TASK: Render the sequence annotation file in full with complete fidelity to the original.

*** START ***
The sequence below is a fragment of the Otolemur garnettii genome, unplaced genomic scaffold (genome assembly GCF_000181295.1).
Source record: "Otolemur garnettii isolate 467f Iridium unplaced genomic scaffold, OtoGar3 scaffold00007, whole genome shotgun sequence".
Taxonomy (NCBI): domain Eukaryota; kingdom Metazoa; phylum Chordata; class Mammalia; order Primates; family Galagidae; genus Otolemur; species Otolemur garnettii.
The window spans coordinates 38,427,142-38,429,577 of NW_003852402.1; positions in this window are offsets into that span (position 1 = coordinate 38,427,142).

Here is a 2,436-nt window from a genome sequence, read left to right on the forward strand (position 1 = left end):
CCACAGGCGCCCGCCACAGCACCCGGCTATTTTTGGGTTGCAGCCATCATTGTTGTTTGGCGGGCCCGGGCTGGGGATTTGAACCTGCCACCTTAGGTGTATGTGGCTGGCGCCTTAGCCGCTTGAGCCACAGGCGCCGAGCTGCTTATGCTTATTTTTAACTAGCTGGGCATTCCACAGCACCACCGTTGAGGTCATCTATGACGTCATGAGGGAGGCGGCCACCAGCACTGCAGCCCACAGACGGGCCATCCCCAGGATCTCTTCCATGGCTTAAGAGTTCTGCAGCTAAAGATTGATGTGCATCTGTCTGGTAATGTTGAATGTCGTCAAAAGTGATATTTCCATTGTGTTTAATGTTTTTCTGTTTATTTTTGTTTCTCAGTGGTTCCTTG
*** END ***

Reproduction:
The sequence below is a fragment of the Otolemur garnettii genome, unplaced genomic scaffold (genome assembly GCF_000181295.1).
Source record: "Otolemur garnettii isolate 467f Iridium unplaced genomic scaffold, OtoGar3 scaffold00007, whole genome shotgun sequence".
Taxonomy (NCBI): domain Eukaryota; kingdom Metazoa; phylum Chordata; class Mammalia; order Primates; family Galagidae; genus Otolemur; species Otolemur garnettii.
The window spans coordinates 38,427,142-38,429,577 of NW_003852402.1; positions in this window are offsets into that span (position 1 = coordinate 38,427,142).

Here is a 2,436-nt window from a genome sequence, read left to right on the forward strand (position 1 = left end):
CCACAGGCGCCCGCCACAGCACCCGGCTATTTTTGGGTTGCAGCCATCATTGTTGTTTGGCGGGCCCGGGCTGGGGATTTGAACCTGCCACCTTAGGTGTATGTGGCTGGCGCCTTAGCCGCTTGAGCCACAGGCGCCGAGCTGCTTATGCTTATTTTTAACTAGCTGGGCATTCCACAGCACCACCGTTGAGGTCATCTATGACGTCATGAGGGAGGCGGCCACCAGCACTGCAGCCCACAGACGGGCCATCCCCAGGATCTCTTCCATGGCTTAAGAGTTCTGCAGCTAAAGATTGATGTGCATCTGTCTGGTAATGTTGAATGTCGTCAAAAGTGATATTTCCATTGTGTTTAATGTTTTTCTGTTTATTTTTGTTTCTCAGTGGTTCCTTG